Board Certified Forensic Document Examiner specializing in handwriting identification and suspect documents.

Emily J. Will, D-BFDE

Famous Documents

Every document case is important to the people who are questioning the document. But some documents are "famous." Over the span of a career, an expert may never be involved with a famous document, or perhaps may work with many. I've had two such involvements, one of which was played out on a very public stage.
    On Labor Day weekend, 2004, I was asked by a producer at the CBS Television program 60 Minutes, to examine some sensitive documents for possible use on an upcoming program. After reaching agreement on the fee, timeframe, and parameters, I learned that the documents involved the National Guard records of President George Bush, who was running for re-election at that time.

    The documents arrived on Sunday, via courier. They were copied and faxed documents, and the reproduction quality was poor.
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    I found several potential problems with the questioned signatures of Jerry Killian (Worksheet), and with the printed characters and formatting in terms of their alleged dates in the early 1970's. I prepared an illustrated comparison of the known and questioned handwriting and emailed it to the producer. I researched the machine printed characteristics I had noted to learn more about their earliest date of production.

    Sunday afternoon I discussed my observations with the 60 Minutes producer, and explained that the questions I had could not be answered from the poor quality reproductions available, and that without "positive" resolution of those questions it would not be possible to support the documents. I also suggested a typwriter expert who could be consulted for more information on the issue of typewriter chronology. The producer indicated that more documents would be available in the next 24 hours, and that they would be sent to me.

    The program was scheduled to air on Wednesday, September 8. Having received no additional documents and no further communication from CBS by the evening of the 7th, I phoned the producer and restated my concerns about the documents. I learned that the episode was going forward, and I expressed the opinion that if the documents were presented as authentic, that all of the questions I was raising were going to be raised by other document examiners immediately after the program. This is exactly what happened. What I did not forsee was all of the commentary that would come from "the blogosphere."

    For 10 days after the broadcast, 60 Minutes continued to defend the documents, and to imply that they had thoroughly vetted the documents with various document examiners. Eventually I was directly asked by a reporter at ABC Television whether I had seen the documents. I explained my participation to the reporter, which led to further explaining it on national television. When the dust settled, and an independent investigation was ordered, I explained it yet again to the investigators.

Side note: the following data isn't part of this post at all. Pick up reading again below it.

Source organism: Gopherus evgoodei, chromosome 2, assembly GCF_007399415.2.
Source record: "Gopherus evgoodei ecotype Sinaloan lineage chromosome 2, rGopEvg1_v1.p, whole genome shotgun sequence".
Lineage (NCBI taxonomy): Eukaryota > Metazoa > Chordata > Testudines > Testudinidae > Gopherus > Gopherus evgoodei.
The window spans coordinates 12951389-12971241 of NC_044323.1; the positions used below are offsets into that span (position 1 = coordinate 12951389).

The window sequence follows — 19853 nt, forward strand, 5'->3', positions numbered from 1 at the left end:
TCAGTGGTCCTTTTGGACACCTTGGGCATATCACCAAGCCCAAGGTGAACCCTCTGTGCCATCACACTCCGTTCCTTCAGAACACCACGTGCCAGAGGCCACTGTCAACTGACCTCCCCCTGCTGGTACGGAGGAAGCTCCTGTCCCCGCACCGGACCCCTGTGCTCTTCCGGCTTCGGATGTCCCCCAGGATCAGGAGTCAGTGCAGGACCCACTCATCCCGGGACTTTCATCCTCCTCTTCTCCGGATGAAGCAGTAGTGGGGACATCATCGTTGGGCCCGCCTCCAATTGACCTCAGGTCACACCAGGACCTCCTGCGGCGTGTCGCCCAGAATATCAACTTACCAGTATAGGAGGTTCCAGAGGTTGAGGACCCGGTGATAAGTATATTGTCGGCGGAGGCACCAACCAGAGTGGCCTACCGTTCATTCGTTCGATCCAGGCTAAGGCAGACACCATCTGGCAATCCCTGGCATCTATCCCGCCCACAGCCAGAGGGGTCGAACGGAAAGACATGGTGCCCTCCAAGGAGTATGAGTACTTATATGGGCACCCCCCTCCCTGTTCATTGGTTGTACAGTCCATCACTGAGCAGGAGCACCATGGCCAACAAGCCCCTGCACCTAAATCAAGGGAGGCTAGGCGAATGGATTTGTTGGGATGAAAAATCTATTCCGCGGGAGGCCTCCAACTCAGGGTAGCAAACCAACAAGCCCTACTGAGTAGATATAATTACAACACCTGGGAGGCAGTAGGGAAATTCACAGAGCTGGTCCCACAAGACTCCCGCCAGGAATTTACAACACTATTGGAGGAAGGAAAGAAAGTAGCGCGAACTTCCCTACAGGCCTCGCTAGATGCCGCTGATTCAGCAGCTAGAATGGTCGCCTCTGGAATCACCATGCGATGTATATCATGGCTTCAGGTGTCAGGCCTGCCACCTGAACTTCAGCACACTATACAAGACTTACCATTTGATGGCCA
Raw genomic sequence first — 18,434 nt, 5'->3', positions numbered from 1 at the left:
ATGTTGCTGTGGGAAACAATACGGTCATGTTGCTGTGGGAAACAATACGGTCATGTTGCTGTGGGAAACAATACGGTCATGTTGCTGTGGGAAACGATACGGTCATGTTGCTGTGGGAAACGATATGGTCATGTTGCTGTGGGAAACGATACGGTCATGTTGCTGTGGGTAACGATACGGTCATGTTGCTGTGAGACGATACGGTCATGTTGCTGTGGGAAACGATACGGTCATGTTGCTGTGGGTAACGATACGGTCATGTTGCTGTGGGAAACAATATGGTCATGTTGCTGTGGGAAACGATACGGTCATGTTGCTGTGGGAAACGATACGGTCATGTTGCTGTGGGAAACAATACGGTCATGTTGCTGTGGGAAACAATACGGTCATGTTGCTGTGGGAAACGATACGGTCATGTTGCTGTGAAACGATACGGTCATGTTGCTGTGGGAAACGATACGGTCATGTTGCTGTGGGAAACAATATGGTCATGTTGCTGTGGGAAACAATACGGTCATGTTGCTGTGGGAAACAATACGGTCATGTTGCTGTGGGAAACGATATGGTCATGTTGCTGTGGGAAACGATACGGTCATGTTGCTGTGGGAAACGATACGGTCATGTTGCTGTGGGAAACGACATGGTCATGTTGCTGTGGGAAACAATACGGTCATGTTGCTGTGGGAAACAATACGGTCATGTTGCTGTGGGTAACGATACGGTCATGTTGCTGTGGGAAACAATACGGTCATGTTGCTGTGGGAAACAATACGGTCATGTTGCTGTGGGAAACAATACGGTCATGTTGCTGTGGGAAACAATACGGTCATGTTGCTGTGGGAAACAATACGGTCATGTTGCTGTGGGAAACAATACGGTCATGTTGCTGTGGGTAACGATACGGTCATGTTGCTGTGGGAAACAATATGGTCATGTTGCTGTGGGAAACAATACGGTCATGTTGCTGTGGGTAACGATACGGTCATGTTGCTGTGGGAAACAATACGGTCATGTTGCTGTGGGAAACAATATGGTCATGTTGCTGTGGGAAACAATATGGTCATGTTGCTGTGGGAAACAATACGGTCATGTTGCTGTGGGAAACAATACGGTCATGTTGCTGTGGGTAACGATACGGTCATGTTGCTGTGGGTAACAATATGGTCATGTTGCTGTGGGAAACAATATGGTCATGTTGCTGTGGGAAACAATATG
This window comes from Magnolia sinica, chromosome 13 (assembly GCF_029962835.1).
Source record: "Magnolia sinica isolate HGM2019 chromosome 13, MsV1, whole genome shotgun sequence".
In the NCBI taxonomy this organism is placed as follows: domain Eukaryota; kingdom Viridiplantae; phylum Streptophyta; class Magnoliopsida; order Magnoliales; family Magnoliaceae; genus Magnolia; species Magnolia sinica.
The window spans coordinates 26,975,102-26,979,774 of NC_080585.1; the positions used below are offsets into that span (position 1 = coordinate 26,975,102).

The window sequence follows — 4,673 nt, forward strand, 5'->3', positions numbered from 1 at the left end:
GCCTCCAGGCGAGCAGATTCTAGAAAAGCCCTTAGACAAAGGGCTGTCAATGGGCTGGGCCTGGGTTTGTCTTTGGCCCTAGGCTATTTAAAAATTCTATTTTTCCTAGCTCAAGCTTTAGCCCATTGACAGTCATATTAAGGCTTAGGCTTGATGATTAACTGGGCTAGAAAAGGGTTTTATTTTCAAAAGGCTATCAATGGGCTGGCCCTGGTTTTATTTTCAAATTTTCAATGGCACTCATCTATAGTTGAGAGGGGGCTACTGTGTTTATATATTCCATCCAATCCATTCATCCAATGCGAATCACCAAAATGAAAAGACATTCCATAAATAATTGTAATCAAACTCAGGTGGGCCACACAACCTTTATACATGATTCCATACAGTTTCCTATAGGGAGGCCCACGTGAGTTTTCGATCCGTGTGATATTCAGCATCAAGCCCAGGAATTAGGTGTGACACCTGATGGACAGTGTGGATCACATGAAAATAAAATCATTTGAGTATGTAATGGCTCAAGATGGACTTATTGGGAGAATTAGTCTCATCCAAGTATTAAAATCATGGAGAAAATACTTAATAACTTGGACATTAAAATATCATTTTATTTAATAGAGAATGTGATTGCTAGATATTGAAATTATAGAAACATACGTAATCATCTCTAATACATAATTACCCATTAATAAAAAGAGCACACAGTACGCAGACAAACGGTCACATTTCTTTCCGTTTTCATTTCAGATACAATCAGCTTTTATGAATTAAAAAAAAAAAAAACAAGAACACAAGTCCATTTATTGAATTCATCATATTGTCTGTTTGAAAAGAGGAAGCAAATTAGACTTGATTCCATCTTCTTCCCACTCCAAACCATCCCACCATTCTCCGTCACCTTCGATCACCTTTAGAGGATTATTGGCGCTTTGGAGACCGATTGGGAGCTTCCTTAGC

From a document examiner's point of view, the lessons to be learned from this experience are:
    1. Poor quality documents lack the detail necessary to reach a reliable opinion.
    2. The burden of proof is usually on the proponent of a document. A journalist relying on a document in an investigative report should have the answers to any reasonable questions about the handwriting/machine printing of that document.
    Fast Forward to 2005 - Mary Mapes publishes a book called "Truth and Duty - The Press, the President and the Privilege of Power" which focuses mainly on these events. Naturally I got a copy and checked it to see how Ms. Mapes would represent what happened. Because there were several misrepresentations, I am going to respond here and state what I know to have happened.
    First, on page 167 Ms. Mapes discusses an "unusual conversation" that she and I supposedly had on the Monday that would have been Labor Day, 2004. Here is what Mapes says:

    "Emily Will and I had an unusual conversation that Monday, a talk that raised questions for me about how well-suited she was to be working on this project. I called to see how her analysis was going and she told me she had a problem with the documents. Concerned, I asked her what the trouble was. She said that she had done research on the Internet about President Bush's military record and fount that he had been in Alabama at the time these documents were written, so there was no way they could be true"

    This description fails on several points:
    The conversation happened on Sunday and centered around the problems I had with the features of the handwriting and the typescript. I had sent Mapes (through her assistant Yvonne) an image worksheet that illustrated the problems with the handwriting and I discussed them with her, although she claimed not to have received the worksheet.